If You Are Sick And Tired Of Being Codependent There Is Hope To Heal

You can heal codependency and have healthy boundaries with the people in your life. Codependency is sneaky and can begin with the best intentions. But, it always blurs into unhealthy behavior so let’s unpack this and learn more.

Healing from codependency takes time to develop roots just like plants. Codependency doesn’t exist only in families where there is a substance use disorder. This unhealthy conditioning can occur in any family, love, or work relationship. It is almost always present, however, in families, or relationships, where substance or alcohol use is a problem.

It’s natural to want to help, but helping loved ones who are unwilling to help themselves makes for enmeshed relationships.  They become a merry-go-round of dysfunction.

Letting go is really tough. Abuse, manipulation, and promises that things will improve can keep you stuck for a long time. Getting free entails a series of baby steps that will help you finally to take charge of your own life and begin to heal. Hope is a big part of the process.

Hope and the experience of others are the voice that assures us that we can grow in a positive manner. What do those baby steps look like?


In the first set of baby steps, we:

  • Acknowledge that codependency and enabling is an illness and needs to be treated as such and we are willing to address this illness.
  •  Become responsible for our own behaviors, but not what loved ones do. This means we get honest with ourselves and others about what’s really happening and know that we are a part of this unhealthy system.
  • Accept responsibility for the consequences we have created, such as allowing children to live in an unhealthy family system or enabling a child or spouse by buying drugs and/or alcohol.
  • Acknowledge the feelings such as anger, hurt, frustration, loneliness, and sadness related to getting free, and our own issues about wanting to control others and make them well.
  • Understand that we are not to blame, and we stop blaming ourselves. Blame does nothing but continue the problem. Blaming is unhealthy whether we blame the addict, ourselves, or others.
  • Also understand that we will still have our trials and tribulations, even in recovery, for life will continue to give us problems as well as joy.

Taking Action

In the next set of baby steps, we:

  • Detach with love. This means that while we may still love someone causing harm of one sort or another, we cannot be a part of  coping with it any longer. Detaching means to allow other people (say the substance user in your life) to continue on her journey, even as it is unhealthy, while allowing ourselves to do our own healing and to grow no matter what is happening around us.
  • Don’t rescue, make excuses, lie, or cover up the mess that a loved one has made. This is the other person’s problem and his/her/their responsibility to do something about it.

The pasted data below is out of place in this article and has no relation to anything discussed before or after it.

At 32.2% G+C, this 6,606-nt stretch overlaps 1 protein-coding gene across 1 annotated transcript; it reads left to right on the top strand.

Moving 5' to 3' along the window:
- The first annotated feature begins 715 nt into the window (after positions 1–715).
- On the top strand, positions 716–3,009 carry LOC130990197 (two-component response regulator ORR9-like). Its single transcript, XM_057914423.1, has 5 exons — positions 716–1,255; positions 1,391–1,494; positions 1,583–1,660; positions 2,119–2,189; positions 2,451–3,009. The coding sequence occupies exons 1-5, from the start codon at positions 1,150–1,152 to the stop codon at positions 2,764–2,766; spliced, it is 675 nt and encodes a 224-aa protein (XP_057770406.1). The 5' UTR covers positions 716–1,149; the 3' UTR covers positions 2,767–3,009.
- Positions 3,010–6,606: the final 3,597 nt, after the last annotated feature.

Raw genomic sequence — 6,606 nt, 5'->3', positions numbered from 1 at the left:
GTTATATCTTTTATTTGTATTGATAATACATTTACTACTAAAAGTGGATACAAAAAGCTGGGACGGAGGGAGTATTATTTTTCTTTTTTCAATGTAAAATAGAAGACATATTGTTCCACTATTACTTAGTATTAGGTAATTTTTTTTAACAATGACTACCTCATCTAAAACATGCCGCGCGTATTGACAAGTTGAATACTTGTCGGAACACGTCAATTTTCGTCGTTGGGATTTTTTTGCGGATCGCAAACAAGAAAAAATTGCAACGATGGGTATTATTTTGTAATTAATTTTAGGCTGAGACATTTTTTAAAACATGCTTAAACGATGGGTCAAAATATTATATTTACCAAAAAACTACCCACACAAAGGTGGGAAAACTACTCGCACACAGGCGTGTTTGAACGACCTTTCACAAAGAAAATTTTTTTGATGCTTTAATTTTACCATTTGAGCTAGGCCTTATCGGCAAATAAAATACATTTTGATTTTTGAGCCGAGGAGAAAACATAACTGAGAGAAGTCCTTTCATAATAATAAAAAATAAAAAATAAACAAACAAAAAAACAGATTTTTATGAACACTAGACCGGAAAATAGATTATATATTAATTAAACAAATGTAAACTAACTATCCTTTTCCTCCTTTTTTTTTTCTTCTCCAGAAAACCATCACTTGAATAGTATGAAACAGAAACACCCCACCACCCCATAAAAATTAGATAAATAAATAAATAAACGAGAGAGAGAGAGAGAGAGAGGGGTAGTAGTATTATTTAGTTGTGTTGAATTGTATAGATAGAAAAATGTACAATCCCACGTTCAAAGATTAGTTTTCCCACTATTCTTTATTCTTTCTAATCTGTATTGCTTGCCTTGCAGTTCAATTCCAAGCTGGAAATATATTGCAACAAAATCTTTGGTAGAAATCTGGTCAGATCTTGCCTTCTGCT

• Tell friends and relatives what is happening without guilt or shame. There is no blame only, solution
  • Ask others for help as we go about our healthy journey. Perhaps friends and loved ones can keep us company, can help babysit or get groceries. Or more importantly, they can offer love and acceptance.
  • Find relief in the everyday actions of getting healthy, like being responsible for our own needs, not those of others.
  • Might decide that an act of forgiveness is necessary, but forgiveness is not necessary to lead a healthy life.

Avoiding Relapse

In the last set of baby steps, we:

  • Resist the desire to jump back in and enable the addict. As codependents, we may be easily sucked back into the chaos, and in fact, we may actually enjoy chaos, and we acknowledge that chaos is unhealthy.
  • Might have healthy guilt for letting go, we can apologize, make amends, but not allow ourselves to get back into problematic behavior. We also make amends to ourselves for taking on too much in the past.
  • Focus on hope that tomorrow will be a better day even if things look pretty bleak right now.
  • Keep striving for healing through our recovery practices with self-help groups like Al Anon, Codependents Anonymous, counseling, and other professional help.
  • Find acceptance of life in all that it gives and all that it takes from us.
  • Use all the coping skills related to codependency healing.

The most important thing in our hope for healing is to not get overwhelmed, get back into chaotic, addictive behaviors, or stay in codependency. We have hope and this hope gets us through our days.

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Carol Anderson
Carol Anderson, D.Min., ACSW, LMSW, is a licensed clinical social worker with over 25 years of experience in the fields of mental health, addictions, and co-occurring disorders. Her other specialties include grief and trauma, women’s issues, chronic pain management, holistic healing, GLBTQ concerns, and spirituality and transpersonal psychology. Dr. Anderson has been educated and trained in the fields of education, social work, and spirituality, and she holds a Doctor of Ministry degree (non-denominational/interfaith) specializing in spirituality.

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